Roman Abramovich was one of seven Russians hit with a full asset freeze and travel ban by the UK on Thursday, in the government’s most aggressive crackdown on oligarchs since Russia invaded Ukraine.
Abramovich, who shot to prominence in the UK after buying Premier League club Chelsea in 2003, is accused by the government of having benefited financially and otherwise for decades from close links to Russian president Vladimir Putin.
The government, which has been criticised for not moving quickly enough to sanction oligarchs, also unveiled measures against Oleg Deripaska, the founder of London-listed metals group EN+, and Igor Sechin, chief executive of Rosneft and one of Putin’s closest confidants.
“Today’s sanctions show once again that oligarchs and kleptocrats have no place in our economy or society,” said UK foreign secretary Liz Truss. “With their close links to Putin, they are complicit in his aggression.”
The move plunged Chelsea, whose success Abramovich has bankrolled over the past two decades, into chaos and imperils his ability to sell the club. Facing the threat of sanctions, the Russian-Israeli billionaire put Chelsea up for sale last week, drawing interest from tycoons around the world.
Alongside Abramovich and Deripaska, the UK Treasury’s Office of Financial Sanctions Implementation (OFSI) also targeted Andrei Kostin, chair of VTB Bank, Alexei Miller, chief executive of energy company Gazprom, Nikolai Tokarev, president of the Russian state-owned pipeline company Transneft, and Dmitri Lebedev, chair of Bank Rossiya.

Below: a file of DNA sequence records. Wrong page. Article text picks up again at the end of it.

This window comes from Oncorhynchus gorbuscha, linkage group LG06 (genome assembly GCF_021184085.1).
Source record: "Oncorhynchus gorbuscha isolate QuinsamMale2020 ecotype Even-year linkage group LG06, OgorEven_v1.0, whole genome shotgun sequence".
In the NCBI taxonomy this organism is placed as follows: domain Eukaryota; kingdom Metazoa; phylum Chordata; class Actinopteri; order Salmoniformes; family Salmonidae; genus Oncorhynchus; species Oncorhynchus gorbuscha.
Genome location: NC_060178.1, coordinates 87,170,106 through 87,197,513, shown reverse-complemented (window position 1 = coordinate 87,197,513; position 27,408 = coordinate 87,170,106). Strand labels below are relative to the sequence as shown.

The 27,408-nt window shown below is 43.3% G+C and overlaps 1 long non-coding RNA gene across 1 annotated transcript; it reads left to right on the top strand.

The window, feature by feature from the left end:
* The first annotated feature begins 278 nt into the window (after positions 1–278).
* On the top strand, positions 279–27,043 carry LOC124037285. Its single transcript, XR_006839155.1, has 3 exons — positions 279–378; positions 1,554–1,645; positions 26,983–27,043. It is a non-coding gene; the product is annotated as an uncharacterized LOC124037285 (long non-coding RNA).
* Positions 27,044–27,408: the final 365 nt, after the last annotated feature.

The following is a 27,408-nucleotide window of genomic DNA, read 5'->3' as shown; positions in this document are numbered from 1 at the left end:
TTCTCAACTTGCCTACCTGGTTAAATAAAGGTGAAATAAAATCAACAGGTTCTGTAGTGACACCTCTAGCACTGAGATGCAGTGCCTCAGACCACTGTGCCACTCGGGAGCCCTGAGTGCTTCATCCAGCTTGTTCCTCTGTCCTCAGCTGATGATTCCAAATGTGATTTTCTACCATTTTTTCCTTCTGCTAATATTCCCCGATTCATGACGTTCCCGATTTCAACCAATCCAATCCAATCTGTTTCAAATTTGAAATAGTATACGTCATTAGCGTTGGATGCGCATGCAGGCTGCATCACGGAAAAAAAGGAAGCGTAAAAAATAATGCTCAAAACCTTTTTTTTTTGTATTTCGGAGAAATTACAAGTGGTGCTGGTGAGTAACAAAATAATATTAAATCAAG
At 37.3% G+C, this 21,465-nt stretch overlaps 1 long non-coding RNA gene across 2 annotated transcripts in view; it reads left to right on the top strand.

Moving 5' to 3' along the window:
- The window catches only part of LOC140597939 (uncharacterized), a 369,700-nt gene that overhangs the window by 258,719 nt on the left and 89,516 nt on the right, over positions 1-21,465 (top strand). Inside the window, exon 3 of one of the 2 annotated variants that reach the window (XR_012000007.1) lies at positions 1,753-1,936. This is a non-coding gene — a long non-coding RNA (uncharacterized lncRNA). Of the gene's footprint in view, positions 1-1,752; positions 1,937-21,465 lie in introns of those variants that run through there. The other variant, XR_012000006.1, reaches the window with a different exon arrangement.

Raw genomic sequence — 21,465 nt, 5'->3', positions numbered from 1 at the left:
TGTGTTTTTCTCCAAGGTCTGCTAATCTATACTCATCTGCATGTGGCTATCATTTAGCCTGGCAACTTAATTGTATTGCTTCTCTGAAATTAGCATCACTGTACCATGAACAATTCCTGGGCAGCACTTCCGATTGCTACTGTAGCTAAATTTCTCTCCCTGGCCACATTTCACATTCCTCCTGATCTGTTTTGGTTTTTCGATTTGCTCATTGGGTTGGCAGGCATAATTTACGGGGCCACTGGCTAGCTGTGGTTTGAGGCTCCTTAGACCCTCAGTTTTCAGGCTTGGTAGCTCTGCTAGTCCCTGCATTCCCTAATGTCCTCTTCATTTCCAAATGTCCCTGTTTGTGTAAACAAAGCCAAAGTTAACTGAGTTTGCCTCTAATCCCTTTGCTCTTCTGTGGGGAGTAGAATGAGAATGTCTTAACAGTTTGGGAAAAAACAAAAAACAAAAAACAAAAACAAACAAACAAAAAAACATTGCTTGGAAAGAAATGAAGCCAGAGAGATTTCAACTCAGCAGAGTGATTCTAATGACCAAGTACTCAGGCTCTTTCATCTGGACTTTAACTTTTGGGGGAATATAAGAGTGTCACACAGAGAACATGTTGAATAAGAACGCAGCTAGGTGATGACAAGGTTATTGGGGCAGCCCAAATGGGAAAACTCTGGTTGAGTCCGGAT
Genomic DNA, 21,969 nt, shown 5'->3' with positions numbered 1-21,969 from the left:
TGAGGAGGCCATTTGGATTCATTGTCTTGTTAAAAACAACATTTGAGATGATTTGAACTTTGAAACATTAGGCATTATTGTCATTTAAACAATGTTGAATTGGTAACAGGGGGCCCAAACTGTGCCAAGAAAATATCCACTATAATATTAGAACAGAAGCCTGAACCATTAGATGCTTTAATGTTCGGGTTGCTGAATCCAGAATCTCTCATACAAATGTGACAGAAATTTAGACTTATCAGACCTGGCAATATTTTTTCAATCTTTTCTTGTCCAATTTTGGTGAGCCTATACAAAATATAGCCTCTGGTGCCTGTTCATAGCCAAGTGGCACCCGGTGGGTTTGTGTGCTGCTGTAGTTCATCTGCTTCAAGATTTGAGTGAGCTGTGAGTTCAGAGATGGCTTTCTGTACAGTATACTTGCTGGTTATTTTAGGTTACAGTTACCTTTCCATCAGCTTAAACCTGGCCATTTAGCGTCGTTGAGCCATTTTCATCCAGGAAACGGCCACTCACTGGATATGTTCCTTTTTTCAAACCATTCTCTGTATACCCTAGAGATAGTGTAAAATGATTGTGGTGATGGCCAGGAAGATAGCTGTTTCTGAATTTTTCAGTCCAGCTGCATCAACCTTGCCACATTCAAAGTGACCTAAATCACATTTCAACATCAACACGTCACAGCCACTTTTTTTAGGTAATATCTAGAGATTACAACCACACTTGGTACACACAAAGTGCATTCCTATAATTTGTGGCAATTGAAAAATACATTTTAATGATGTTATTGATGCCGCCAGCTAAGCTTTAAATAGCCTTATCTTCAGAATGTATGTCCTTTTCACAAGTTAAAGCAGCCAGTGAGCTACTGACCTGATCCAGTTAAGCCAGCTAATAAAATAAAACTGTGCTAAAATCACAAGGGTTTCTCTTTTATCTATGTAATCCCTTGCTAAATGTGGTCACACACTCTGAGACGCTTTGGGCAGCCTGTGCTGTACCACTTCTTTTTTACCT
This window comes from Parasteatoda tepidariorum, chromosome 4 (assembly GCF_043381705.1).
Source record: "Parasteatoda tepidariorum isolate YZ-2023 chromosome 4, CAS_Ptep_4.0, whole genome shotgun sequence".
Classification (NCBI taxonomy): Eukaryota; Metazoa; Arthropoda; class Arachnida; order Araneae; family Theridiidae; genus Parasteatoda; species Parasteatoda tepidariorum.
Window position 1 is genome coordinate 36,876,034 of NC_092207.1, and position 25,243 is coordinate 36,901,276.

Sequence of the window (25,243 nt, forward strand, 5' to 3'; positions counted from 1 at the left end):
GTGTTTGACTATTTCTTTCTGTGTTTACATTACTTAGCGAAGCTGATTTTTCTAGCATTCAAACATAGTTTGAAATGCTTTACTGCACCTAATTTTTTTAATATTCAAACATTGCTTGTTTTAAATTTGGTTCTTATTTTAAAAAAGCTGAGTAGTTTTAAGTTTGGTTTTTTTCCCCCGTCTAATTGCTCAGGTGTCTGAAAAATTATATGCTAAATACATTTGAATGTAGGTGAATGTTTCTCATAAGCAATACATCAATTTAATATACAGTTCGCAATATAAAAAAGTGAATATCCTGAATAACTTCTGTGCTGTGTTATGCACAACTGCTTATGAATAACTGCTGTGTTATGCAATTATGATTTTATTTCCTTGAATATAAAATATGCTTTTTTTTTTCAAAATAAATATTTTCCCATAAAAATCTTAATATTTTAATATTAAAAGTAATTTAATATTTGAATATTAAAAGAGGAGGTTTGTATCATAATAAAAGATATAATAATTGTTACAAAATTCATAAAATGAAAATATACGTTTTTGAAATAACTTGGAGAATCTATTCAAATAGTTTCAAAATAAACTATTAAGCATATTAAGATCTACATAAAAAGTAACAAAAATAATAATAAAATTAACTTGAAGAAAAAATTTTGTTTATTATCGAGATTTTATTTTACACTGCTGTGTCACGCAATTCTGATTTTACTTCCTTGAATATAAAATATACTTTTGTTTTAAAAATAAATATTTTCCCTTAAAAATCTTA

Abramovich, who made his fortune after the tumultuous collapse of the Soviet Union in the 1990s as Russia privatised its oil industry, has in recent weeks put properties in Kensington and Chelsea up for sale. The UK estimated his wealth to be £9.4bn.
UK officials said the freeze of Abramovich’s assets meant the sale of Chelsea cannot go forward as planned, but added that the government could consider granting a new licence that would permit a disposal if Abramovich was able to demonstrate that he would not receive any of the proceeds.
Under the sanctions imposed, Chelsea will be allowed to make payments “essential to the continuation of the operation of the club”, can continue to receive broadcast income and prize money, but cannot sell new tickets.
Fordstam, the holding company through which Abramovich owns Chelsea, owes the billionaire £1.5bn. A spokesperson for Abramovich, who also holds Israeli and Portuguese citizenship, declined to comment.
In its most significant intervention against oligarchs, the UK also accused Abramovich of being involved in destabilising and threatening Ukraine via Evraz, the London-listed steel group in which he is the largest shareholder.
Evraz “has been involved in providing financial services, or making available funds, economic resources, goods or technology that could contribute to destabilising Ukraine”, the OFSI said, adding that this included “potentially supplying steel to the Russian military which may have been used in the production of tanks”.
Shares in Evraz, which have continued to trade since Putin ordered troops into Ukraine two weeks ago, were suspended on Thursday. In a statement, Evraz denied the accusations, saying it only supplies steel to the infrastructure and construction sectors.
The UK government’s measures follow criticism that it has been slow to take aim at oligarchs despite London being a magnet for Russian money. Britain has sanctioned 18 Russian oligarchs since Putin invaded Ukraine — fewer than the EU or the US.
Parliament is expected to fast-track a long-awaited economic crime bill on Monday, which Prime Minister Boris Johnson has insisted will make it easier for the government to go “harder and faster” in placing individuals linked to Putin under sanctions.
A spokesperson for Deripaska did not respond to a request for comment. Gazprom, Transneft and Rosneft did not respond to requests for comment. VTB Bank declined to comment.